The Future of Science looks molecular at Stanford University’s ChEM-H / Neuro Research Complex

Sometimes building walls can break down others. This idea inspired the creation of Stanford University’s new state-of-the-art interdisciplinary research center known as the ChEM-H/Neuro Research Complex. Serving as the new home base for two existing institutes on the Palo Alto campus—Stanford ChEM-H (Chemistry, Engineering & Medicine for Human Health) and the Wu Tsai Neurosciences Institute—the complex unites the brightest minds in chemistry, engineering, biology, and medicine to collaborate in unlocking the mysteries of the human brain under the same roof.

The world-class 235,000 square foot complex addresses a variety of long-term challenges in human health across its 40 laboratories, shared research facilities, and meeting spaces. Stanford ChEM-H researchers focus on molecules in order understand life at a chemical level and improve the well-being of the individual and species. Findings reveal ways to cure and prevent disease as well as solve long-range issues that affect humankind. Recently, researchers discovered a never-before-seen biomolecule dubbed glycoRNA. This biomolecule could play a significant role in the biology of all living things and may even hold the key to possibly treating various autoimmune diseases.

The Wu Tsai Neurosciences Institute houses a range of disciplines, including cell and molecular biology, electrophysiology and behavior, imaging and microscopy, human neuroscience and engineering, and theoretical and computational neuroscience. Its researchers are dedicated to “understanding how the brain gives rise to mental life and behavior, both in health and in disease (source).”  The Institute is at the forefront of neuroscientific exploration during a critical moment in the field as new technologies transform the way we study the brain, generating groundbreaking insights about the most complex organ of the human body. Several recent findings include uncovering how rebooting an immune cells’ metabolism can protect a mice’s aging brain, development of a new brain-computer interface with the fastest typing speed to date, and answers behind the mechanisms of autism.

Additionally, the complex features the Innovation Medicines Accelerator (IMA), a group which accelerates the translation of Stanford research discoveries into new medicines and strives to expand the wider community’s knowledge of human biology. The group seeks to overcome barriers to treatment for everything from cancer and the recent COVID-19 pandemic to rare disorders that are often less researched.  The accelerator is one of four on the campus which aim to achieve Stanford’s Long-Range Vision. “Our Vision amplifies Stanford’s contributions through a new model for research universities: accelerating the creation and application of knowledge to tackle the world’s great problems, anchoring research and education in ethics and civic responsibility, and promoting access and inclusion (source).”  The collaborative spaces in the new complex serve to amplify this purpose and the academic community’s impact on science, education, and knowledge.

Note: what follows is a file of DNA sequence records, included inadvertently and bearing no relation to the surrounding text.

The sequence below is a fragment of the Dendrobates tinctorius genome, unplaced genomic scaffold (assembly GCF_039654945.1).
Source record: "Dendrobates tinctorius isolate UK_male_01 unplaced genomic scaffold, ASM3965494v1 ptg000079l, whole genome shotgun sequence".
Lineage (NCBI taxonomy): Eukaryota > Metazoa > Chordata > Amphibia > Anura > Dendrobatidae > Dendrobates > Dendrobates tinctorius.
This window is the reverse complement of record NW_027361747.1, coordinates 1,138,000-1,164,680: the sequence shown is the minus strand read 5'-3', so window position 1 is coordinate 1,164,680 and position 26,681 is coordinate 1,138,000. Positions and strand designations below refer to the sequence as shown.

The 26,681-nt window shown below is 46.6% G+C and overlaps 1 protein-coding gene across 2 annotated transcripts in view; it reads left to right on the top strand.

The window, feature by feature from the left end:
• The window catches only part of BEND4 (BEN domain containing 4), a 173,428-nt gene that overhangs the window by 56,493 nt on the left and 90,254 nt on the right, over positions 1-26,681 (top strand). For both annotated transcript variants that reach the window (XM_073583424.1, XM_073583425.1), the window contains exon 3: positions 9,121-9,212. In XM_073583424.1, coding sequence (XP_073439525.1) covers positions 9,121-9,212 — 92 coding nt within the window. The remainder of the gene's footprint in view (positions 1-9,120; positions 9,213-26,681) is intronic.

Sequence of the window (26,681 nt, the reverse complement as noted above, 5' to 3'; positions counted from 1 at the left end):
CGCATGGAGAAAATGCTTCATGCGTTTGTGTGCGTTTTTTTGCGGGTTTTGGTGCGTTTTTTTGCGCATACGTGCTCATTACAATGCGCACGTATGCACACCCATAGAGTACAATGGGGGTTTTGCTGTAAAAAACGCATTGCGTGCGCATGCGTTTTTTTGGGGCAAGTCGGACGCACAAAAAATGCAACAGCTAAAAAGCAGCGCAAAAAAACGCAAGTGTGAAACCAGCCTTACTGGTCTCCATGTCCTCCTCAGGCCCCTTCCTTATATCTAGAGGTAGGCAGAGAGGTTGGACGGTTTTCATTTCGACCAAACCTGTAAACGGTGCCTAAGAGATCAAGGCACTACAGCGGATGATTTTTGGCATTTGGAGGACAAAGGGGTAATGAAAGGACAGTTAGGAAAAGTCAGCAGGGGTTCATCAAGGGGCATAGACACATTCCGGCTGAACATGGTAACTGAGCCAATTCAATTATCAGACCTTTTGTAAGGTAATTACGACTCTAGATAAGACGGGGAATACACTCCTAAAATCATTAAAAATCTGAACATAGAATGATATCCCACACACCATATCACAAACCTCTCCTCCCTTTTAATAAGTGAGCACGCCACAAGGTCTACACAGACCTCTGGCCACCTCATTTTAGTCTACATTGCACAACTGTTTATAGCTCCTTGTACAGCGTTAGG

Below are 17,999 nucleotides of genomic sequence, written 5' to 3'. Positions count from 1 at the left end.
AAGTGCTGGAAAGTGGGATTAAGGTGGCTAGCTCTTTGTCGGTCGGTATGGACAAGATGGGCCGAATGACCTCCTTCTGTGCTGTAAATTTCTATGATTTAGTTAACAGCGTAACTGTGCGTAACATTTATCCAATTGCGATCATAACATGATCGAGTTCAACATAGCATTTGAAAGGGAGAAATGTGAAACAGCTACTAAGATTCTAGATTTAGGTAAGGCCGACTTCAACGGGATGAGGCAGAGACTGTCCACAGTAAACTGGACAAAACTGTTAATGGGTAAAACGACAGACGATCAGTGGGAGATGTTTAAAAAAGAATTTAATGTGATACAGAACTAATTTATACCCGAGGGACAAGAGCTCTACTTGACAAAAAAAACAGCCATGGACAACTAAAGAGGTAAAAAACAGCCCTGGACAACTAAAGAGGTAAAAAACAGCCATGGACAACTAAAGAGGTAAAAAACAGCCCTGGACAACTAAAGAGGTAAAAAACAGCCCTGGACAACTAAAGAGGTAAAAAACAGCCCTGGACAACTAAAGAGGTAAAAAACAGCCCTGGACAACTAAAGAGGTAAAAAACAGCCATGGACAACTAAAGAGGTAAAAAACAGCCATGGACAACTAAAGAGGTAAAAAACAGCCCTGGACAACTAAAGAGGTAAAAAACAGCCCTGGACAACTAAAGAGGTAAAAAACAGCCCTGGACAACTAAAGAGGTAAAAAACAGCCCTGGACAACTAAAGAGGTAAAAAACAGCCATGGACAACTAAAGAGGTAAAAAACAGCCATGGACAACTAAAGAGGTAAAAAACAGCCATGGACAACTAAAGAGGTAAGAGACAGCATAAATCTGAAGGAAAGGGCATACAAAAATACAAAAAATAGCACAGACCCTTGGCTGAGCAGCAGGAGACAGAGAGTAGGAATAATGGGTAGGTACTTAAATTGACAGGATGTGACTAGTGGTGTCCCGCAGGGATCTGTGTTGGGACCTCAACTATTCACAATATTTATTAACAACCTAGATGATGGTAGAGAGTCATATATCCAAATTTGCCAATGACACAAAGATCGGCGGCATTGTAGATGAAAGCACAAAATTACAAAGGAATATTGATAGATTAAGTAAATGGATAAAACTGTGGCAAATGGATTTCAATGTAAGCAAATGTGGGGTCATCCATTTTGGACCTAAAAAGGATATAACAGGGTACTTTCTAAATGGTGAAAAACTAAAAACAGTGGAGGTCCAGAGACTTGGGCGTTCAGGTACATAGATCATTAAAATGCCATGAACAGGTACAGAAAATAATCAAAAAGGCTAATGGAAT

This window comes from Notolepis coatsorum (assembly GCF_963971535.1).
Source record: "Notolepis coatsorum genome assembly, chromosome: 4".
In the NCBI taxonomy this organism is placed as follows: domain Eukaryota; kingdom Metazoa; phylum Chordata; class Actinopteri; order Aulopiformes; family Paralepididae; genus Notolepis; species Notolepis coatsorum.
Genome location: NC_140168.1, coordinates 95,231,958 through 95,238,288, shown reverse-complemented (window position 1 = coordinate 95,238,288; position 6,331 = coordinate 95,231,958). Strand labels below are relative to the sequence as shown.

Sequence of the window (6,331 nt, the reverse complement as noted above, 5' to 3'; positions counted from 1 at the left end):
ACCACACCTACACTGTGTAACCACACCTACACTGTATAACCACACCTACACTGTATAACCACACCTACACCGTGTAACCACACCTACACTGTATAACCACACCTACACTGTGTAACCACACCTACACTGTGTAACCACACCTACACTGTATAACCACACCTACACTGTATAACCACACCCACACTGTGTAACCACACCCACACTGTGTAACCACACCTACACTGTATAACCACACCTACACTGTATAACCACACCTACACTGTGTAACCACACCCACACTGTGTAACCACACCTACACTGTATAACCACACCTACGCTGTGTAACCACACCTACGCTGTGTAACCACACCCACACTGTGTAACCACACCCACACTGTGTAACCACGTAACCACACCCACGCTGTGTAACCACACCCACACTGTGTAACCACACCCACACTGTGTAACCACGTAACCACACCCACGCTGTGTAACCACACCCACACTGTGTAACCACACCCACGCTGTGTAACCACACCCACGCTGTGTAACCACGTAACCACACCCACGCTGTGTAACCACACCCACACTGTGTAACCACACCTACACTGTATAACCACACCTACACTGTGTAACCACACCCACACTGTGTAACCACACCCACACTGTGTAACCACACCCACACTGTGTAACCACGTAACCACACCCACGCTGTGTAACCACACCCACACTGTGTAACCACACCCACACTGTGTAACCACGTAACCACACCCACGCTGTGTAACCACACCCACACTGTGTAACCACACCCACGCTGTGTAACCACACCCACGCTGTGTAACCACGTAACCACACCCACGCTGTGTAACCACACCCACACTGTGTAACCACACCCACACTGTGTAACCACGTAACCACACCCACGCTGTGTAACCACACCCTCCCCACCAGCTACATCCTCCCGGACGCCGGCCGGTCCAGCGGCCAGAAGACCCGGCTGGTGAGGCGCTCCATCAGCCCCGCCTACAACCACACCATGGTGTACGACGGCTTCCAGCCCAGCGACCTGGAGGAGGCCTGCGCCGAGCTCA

Degenkolb’s Ariel Creagh, one of the complex’s design team members, poses in the courtyard at its Dedication Ceremony.

Degenkolb Engineers performed structural engineering services for Stanford University’s ChEM-H / Neuro Research Complex along with the design team: Ennead Architects LLP, Whiting-Turner Contracting Company, and others. In designing the innovative building, collaboration was at the forefront of the efforts by Degenkolb and the wider team to ensure a flowing, cohesive space without seismic joint or shear wall interruptions. Nearly a year later, the institute, thanks to its shedding of the traditional physical and figurative barriers in academic research, continues to push the limits of human discovery and the forge the future of science for the benefit of all.